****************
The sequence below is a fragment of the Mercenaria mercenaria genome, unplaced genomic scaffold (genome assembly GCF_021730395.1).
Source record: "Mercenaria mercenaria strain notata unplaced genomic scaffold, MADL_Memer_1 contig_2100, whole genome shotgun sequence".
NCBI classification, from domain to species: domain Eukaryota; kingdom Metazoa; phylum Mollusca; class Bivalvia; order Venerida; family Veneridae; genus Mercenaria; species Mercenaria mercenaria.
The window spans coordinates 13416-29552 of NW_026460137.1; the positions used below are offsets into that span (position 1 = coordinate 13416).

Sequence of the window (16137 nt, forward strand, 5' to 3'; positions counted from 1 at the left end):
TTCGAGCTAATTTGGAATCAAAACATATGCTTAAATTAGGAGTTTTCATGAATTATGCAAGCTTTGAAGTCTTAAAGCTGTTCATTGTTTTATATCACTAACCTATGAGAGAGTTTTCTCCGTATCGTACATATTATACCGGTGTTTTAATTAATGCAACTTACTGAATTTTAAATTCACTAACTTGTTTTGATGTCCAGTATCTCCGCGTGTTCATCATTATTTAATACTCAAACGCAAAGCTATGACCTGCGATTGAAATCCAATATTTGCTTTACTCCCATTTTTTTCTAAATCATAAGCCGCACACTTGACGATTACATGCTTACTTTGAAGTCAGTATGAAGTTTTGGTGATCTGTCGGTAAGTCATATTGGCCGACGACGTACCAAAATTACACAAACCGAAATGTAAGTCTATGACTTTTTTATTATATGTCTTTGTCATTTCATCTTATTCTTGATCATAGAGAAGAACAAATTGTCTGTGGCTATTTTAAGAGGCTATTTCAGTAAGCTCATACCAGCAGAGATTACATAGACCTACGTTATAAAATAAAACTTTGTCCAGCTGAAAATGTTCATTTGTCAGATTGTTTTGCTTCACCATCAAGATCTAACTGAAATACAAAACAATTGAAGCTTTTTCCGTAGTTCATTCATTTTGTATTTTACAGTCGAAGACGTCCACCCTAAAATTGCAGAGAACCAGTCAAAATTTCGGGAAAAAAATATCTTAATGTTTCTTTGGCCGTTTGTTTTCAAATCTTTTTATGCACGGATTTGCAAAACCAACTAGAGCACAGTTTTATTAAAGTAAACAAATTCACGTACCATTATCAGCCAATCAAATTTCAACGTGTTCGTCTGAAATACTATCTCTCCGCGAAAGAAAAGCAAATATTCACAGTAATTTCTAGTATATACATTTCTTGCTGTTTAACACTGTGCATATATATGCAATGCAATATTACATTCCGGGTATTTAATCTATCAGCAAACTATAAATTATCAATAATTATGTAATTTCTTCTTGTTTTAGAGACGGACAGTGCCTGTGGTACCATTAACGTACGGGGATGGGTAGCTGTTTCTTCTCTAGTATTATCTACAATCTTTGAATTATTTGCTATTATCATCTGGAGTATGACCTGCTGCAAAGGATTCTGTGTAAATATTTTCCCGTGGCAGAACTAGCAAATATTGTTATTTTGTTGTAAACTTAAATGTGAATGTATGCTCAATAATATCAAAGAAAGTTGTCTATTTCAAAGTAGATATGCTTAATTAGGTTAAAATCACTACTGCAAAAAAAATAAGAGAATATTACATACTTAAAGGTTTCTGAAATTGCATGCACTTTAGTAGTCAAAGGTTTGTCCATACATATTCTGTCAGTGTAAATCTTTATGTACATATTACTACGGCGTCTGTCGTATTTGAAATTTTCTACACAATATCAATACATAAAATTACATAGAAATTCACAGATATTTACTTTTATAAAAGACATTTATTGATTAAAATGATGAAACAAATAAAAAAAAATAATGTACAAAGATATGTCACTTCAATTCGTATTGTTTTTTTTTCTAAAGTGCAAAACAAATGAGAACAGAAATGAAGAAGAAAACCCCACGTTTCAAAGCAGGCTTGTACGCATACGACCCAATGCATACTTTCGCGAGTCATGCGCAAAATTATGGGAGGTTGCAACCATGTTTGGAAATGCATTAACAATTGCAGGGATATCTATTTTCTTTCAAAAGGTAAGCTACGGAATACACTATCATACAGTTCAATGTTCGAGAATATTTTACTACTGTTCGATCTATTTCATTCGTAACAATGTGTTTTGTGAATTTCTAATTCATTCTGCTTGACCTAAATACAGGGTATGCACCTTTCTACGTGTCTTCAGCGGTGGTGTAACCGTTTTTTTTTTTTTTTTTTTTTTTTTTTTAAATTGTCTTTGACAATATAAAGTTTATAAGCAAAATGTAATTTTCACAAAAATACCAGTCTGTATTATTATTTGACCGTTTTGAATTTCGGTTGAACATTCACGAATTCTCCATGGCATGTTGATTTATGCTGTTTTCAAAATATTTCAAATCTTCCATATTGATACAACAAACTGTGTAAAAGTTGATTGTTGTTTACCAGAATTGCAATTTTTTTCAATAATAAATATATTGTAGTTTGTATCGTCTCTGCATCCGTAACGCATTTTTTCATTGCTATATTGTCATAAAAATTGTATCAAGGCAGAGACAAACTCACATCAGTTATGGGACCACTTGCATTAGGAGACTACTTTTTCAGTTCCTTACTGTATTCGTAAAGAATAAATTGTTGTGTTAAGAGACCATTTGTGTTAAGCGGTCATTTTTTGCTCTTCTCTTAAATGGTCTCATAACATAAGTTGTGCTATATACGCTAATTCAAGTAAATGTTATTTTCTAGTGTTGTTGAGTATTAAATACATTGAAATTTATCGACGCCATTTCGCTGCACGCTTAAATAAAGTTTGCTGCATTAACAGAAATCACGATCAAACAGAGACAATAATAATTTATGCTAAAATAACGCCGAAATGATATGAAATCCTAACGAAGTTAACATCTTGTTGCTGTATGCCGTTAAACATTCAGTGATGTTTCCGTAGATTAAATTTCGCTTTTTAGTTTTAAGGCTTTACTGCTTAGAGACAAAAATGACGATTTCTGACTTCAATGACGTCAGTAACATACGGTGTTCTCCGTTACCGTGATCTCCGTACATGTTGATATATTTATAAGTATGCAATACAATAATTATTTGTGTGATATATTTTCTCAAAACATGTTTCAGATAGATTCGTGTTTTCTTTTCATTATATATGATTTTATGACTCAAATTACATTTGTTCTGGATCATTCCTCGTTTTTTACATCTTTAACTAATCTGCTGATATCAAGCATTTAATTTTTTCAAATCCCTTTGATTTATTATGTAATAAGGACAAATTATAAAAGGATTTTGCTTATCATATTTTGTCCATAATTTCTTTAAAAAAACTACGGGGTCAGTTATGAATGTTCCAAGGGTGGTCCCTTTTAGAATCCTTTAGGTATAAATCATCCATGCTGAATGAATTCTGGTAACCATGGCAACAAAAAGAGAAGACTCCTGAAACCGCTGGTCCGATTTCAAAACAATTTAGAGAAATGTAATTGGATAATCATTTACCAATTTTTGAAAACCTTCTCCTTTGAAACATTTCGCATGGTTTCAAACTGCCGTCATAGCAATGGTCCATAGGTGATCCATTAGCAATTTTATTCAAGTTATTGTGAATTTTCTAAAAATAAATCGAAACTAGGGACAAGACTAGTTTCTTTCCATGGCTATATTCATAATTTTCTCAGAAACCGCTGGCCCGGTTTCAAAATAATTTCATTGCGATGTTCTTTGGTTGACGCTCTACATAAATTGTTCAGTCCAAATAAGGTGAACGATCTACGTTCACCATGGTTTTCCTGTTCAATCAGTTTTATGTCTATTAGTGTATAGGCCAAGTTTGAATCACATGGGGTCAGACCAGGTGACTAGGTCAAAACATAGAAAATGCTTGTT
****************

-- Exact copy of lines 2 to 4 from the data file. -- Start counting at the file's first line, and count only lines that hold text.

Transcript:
Source record: "Mercenaria mercenaria strain notata unplaced genomic scaffold, MADL_Memer_1 contig_2100, whole genome shotgun sequence".
NCBI classification, from domain to species: domain Eukaryota; kingdom Metazoa; phylum Mollusca; class Bivalvia; order Venerida; family Veneridae; genus Mercenaria; species Mercenaria mercenaria.
The window spans coordinates 13416-29552 of NW_026460137.1; the positions used below are offsets into that span (position 1 = coordinate 13416).